On four clerkships (or Third Year: a post-mortem)

Third year, what a trip.

When I finished Step One, I had no idea what laid ahead. The first two years of medical school kept me stuck in powerpoints and flashcards. The shooting provided great focus and perspective on what we might see in the hospital. On the other side of this clerkship crucible, I’m thankful for such a brutally stark introduction to life as a physician.

Internal Medicine

A strong start

I remember how the Step 2 CK board questions at the beginning of the year overwhelmed me. So many details, so difficult to sift through the huge paragraphs quickly, and it felt impossible to pick the right answer. Exactly how Internal Medicine felt.

So many labs and co-morbidities to manage in our Assessment & Plan. When one patient would get discharged home, we’d have to pick up another one and that felt like such a monumental task. Reading through the chart to find out what has been done in the past, interviewing the patient for pertinent information, physically examining them for signs of trouble, and then attempting to collate all this data into a single note and presentation for the attending and residents.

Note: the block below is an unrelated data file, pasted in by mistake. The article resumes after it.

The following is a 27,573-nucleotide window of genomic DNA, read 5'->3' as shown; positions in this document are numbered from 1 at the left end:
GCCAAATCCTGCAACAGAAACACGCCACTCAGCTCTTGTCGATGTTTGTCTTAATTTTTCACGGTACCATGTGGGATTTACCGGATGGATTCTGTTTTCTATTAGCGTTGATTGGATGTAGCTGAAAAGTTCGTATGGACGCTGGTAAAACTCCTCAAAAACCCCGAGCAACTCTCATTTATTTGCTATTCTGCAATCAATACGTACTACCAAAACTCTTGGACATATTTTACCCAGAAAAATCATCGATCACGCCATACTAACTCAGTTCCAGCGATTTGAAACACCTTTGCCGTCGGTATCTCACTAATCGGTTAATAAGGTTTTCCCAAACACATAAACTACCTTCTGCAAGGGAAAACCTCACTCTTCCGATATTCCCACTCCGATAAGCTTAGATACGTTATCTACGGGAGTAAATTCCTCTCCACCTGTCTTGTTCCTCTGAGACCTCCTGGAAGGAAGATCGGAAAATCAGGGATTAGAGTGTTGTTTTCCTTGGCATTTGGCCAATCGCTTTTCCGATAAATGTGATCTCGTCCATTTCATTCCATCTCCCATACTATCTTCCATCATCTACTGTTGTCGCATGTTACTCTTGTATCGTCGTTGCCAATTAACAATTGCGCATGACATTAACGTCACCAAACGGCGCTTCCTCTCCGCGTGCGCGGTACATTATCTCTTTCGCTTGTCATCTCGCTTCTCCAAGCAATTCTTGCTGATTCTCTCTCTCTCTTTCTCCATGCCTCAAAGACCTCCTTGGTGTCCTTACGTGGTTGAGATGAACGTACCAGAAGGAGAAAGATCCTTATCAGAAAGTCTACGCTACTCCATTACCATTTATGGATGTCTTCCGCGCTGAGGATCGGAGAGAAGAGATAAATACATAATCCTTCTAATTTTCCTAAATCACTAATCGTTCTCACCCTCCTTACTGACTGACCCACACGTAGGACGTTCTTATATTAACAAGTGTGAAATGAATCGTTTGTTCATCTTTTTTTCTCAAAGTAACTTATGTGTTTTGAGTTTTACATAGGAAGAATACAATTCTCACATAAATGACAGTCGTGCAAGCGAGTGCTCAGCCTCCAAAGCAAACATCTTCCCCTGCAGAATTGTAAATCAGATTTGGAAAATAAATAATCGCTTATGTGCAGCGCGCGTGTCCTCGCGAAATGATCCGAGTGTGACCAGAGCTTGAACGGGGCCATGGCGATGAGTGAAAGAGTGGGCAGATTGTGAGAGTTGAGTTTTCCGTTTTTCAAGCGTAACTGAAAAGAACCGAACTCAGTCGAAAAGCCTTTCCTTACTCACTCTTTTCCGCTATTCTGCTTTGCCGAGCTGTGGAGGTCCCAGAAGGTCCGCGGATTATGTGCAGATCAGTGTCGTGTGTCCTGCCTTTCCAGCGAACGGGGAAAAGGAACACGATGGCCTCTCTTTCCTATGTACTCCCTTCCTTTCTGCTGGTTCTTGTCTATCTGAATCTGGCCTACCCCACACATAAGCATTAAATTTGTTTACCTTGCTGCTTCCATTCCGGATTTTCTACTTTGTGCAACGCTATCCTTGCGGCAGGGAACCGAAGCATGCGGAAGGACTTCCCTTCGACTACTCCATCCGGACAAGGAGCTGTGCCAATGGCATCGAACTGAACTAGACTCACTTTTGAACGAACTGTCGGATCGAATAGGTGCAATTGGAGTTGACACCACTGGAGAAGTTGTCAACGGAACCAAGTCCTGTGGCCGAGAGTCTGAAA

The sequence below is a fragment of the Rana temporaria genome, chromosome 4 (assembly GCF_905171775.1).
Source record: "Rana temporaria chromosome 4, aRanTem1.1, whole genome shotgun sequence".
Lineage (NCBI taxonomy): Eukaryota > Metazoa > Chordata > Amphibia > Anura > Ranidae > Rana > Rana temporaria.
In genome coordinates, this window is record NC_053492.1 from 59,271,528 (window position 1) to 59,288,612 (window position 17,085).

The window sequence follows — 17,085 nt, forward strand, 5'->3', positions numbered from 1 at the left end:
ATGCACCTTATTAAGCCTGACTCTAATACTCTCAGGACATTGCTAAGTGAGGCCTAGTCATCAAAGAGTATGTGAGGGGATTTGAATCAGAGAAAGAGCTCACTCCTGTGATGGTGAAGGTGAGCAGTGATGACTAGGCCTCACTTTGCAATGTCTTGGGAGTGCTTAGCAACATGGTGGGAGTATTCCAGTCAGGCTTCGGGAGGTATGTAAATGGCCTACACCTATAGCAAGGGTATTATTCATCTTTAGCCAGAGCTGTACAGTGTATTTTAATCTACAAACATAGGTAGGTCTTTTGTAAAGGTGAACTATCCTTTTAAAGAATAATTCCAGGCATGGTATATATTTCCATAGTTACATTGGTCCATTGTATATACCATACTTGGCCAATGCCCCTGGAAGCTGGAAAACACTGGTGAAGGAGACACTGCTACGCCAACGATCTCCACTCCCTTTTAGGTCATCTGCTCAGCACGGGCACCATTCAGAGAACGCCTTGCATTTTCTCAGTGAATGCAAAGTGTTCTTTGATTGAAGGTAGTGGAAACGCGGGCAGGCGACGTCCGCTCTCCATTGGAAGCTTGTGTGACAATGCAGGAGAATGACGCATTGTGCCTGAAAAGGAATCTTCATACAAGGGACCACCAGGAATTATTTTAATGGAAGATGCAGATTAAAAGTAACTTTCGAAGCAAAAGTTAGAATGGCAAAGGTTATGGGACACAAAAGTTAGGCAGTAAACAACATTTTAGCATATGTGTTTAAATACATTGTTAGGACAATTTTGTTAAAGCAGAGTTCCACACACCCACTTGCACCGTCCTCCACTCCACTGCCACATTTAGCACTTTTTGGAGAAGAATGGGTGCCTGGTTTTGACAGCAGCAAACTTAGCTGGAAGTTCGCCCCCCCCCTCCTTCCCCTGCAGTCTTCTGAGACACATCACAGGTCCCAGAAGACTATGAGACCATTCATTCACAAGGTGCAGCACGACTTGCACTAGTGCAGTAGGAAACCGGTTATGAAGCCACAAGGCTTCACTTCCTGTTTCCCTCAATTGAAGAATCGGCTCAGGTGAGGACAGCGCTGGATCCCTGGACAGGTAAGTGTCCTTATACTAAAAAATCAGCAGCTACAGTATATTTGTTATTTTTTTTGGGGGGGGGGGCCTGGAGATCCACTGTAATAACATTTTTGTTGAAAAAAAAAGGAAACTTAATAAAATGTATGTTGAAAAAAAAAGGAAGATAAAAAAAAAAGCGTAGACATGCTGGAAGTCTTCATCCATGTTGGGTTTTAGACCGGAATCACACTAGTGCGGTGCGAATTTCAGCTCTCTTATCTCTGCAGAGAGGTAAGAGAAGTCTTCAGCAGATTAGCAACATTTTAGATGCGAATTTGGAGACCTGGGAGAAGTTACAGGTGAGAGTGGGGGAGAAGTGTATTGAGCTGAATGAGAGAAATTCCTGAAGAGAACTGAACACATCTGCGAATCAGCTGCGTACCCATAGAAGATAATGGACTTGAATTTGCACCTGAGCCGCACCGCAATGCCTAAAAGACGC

I grew so much as a clinician during these twelve weeks. I realized how little I learned in the first two years of medical school. I thought I had learned the basics of the language, when in fact I had only been introduced to the alphabet. I didn’t know the grammar to form a coherent differential or the colloquialisms that form the basis of inter-clinician communication.

Now, I might not be fluent, but at least I can pick up the gist.

A few highlights


A small glimpse into my future

“Can I endure a four year residency of this?”

I repeated this to myself, over and over again during these twelve weeks. I might not like certain aspects of current psychiatric practice or the culture surrounding the inpatient psych unit, but that wasn’t the point of this clerkship to me. I don’t have to like it, I just need to survive a residency so that I can practice the medicine to which I will devote my life.

Neurology posed a tempting mistress. I met some preceptors that gave me a small dose of responsibility and I liked the physical examination required to diagnose effectively as a neurologist. But would I want to complete a residency in it, and would I want to practice as a neurologist? The answer was no.